Wasn't Strahd's adventure a lot like that too in CR? His "bodyguard"?

Anyways, this was the adventure we played first as well. Might as well go for gold! We drew our Chamber tile really early though and boy does that add a lot of monsters. We were missing a good AOE dealer too (we had 4 heroes, and no one picked the wizard) so made for some tough fights.

Nice report

-shnar
 
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K.Y. Wong
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shnar, you're right. I guess with the "bodyguard" having his own bodyguards, it really comes across more strongly as a mid-level boss encounter.
 
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Merric Blackman
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Dam the Man wrote:
Is there a noticeable chance of getting multiple free attacks per turn, like that last turn of the game?


There are 32 Treasure Cards in all. The ones that give you extra attacks are...

THROWING SHIELD (no action, +6 attack, 1 damage)
CROSSBOW OF SPEED (move action, +4 attack, 1 damage)
RING OF SHOOTING STARS (no action, one use, +8 attack, 1 damage)

And that's it. So, you need one or more of those items - Marcus just had two of them, and the two permanent ones at that!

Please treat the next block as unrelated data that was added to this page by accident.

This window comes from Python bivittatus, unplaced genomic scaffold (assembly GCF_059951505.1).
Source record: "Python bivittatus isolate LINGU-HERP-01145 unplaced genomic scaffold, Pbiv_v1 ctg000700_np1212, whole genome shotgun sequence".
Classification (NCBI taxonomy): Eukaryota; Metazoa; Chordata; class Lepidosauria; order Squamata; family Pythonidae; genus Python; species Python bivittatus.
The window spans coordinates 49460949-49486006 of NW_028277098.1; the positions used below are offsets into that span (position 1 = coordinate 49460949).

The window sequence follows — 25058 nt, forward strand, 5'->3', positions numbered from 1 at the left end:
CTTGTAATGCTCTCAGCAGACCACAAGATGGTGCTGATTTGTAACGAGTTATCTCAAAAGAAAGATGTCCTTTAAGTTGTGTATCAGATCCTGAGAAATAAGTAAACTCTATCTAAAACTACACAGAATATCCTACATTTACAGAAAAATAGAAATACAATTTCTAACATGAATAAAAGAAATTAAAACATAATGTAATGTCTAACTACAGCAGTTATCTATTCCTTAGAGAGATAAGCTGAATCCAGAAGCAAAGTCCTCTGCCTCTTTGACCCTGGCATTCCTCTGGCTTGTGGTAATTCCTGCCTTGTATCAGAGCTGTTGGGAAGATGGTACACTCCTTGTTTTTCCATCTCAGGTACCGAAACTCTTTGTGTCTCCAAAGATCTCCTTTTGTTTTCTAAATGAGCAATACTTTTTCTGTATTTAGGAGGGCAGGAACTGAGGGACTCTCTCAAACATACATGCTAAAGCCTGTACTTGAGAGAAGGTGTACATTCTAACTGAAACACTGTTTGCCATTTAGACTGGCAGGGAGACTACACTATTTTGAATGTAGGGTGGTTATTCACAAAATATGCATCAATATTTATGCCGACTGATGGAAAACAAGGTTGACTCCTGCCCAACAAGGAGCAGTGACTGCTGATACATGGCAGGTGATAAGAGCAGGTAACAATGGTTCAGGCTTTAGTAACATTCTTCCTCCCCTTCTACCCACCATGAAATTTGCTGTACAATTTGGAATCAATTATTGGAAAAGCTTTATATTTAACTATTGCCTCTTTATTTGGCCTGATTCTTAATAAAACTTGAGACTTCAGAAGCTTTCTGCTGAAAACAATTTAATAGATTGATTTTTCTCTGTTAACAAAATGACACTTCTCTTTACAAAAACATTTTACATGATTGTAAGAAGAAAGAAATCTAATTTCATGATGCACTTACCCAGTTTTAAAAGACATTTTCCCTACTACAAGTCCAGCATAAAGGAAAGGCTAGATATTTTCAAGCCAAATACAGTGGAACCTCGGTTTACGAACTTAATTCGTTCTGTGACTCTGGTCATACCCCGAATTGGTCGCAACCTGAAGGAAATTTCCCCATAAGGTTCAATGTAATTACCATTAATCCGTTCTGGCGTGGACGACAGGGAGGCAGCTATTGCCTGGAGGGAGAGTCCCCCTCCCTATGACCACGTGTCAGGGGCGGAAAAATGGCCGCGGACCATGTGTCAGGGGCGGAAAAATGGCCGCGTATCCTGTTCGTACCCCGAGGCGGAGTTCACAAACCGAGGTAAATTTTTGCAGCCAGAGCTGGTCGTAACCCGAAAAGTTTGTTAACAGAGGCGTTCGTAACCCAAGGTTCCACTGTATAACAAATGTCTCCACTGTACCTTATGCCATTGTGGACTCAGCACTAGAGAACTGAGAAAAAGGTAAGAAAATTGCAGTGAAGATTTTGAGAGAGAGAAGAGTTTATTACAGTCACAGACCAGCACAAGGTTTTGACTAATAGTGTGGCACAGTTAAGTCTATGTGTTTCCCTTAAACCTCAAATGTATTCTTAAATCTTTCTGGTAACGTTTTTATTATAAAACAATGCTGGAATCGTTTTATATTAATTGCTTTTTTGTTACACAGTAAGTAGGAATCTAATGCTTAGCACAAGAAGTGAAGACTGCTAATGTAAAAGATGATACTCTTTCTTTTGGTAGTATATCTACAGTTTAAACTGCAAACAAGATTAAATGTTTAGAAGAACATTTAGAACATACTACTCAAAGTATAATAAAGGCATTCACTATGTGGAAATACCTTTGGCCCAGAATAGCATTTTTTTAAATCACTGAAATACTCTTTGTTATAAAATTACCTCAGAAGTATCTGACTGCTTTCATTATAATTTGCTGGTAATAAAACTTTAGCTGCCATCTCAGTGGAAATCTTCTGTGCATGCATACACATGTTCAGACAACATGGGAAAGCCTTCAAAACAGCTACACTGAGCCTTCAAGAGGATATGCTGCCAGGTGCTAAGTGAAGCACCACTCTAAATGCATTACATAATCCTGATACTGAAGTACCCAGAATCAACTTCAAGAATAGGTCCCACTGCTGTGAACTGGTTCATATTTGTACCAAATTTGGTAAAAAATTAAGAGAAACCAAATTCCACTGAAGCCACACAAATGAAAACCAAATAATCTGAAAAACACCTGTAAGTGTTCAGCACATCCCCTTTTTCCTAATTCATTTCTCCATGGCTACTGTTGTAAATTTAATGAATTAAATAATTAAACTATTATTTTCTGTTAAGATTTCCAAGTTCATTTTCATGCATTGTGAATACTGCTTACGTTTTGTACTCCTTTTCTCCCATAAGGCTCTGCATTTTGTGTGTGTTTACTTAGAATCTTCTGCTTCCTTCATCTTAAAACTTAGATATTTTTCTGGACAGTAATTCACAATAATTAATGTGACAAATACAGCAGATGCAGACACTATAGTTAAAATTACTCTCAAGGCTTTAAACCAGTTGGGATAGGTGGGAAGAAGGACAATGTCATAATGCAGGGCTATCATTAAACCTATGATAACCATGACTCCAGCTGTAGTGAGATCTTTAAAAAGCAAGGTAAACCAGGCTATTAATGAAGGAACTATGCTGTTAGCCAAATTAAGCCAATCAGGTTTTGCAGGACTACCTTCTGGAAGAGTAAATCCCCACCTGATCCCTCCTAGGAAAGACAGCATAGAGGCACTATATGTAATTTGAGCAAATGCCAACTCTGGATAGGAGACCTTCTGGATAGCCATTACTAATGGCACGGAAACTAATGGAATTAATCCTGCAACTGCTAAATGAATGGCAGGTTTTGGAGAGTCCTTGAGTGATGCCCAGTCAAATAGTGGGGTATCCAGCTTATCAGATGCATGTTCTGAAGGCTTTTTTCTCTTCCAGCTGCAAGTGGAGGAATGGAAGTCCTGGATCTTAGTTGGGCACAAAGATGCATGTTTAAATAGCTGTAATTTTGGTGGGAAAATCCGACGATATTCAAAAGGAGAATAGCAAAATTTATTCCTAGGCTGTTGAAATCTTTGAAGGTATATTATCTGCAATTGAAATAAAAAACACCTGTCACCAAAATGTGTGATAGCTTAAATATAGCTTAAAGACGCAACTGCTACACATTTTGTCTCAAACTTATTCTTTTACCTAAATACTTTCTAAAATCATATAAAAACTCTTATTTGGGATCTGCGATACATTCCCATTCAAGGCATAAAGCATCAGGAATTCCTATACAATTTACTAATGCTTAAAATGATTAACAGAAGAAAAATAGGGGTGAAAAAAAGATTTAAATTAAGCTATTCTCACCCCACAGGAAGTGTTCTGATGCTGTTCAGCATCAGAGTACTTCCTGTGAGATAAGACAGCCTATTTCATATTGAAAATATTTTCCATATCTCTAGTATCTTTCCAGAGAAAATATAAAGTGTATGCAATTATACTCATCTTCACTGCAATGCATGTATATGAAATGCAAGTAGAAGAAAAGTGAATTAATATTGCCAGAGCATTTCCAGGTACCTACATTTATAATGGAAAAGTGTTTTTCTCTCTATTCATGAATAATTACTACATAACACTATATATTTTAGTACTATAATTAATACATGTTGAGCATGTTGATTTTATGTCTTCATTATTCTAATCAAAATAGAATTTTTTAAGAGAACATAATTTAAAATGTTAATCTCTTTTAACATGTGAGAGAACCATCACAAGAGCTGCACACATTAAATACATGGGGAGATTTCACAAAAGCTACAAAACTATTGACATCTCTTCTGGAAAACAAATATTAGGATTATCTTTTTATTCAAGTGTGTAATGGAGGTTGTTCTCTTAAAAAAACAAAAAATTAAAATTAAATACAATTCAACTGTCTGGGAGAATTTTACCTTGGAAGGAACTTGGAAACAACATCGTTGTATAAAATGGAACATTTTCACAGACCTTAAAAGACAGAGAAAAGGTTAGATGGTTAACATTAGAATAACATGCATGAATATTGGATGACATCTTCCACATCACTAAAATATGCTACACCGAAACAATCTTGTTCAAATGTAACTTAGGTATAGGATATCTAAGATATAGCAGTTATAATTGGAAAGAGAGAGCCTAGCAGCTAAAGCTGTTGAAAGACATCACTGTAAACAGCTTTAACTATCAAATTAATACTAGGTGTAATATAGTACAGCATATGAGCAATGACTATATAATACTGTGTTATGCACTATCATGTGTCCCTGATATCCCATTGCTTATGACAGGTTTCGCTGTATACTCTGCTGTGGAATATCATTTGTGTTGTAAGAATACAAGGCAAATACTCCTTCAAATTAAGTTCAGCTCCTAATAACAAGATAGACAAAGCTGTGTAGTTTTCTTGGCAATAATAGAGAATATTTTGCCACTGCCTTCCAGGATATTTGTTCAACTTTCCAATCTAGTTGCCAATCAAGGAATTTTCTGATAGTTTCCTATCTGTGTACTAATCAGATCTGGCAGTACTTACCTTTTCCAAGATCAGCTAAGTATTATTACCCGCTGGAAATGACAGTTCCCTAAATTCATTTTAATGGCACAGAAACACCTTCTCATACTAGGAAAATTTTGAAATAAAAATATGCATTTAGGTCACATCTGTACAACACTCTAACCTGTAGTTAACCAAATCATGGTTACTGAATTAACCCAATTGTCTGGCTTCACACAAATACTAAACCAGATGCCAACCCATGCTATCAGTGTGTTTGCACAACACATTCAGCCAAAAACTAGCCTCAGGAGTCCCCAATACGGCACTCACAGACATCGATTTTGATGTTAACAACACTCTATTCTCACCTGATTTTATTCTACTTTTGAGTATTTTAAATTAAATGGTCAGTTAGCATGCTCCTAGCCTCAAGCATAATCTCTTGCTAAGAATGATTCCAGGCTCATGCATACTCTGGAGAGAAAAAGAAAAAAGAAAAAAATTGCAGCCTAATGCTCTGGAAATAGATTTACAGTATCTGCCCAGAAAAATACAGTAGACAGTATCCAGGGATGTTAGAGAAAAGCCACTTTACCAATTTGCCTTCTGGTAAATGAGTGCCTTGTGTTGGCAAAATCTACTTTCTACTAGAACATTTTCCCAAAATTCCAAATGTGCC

Cheers!
 
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Rauli Kettunen
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Alright, sounds better, was worried you might get a bunch of heroes zapping 3 times per turn each gulp .
 
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You also cannot use them during the same turn. There's a tidbit in the rules that talks about using only one item that give to AC, and one item that gives a ToHit bonus. I don't have my manual with me so cannot give an exact quote (when are you posting that PDF, WotC?!?) but the idea I believe was to keep one hero from stacking a bunch of "bonus" items (i.e. having 4 different sword items gaining a bonus from each).

-shnar
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If its like Merric described in the first session, you use the highest of the attack bonusses and the highest of the AC ones, but you gain all special abilities of the items.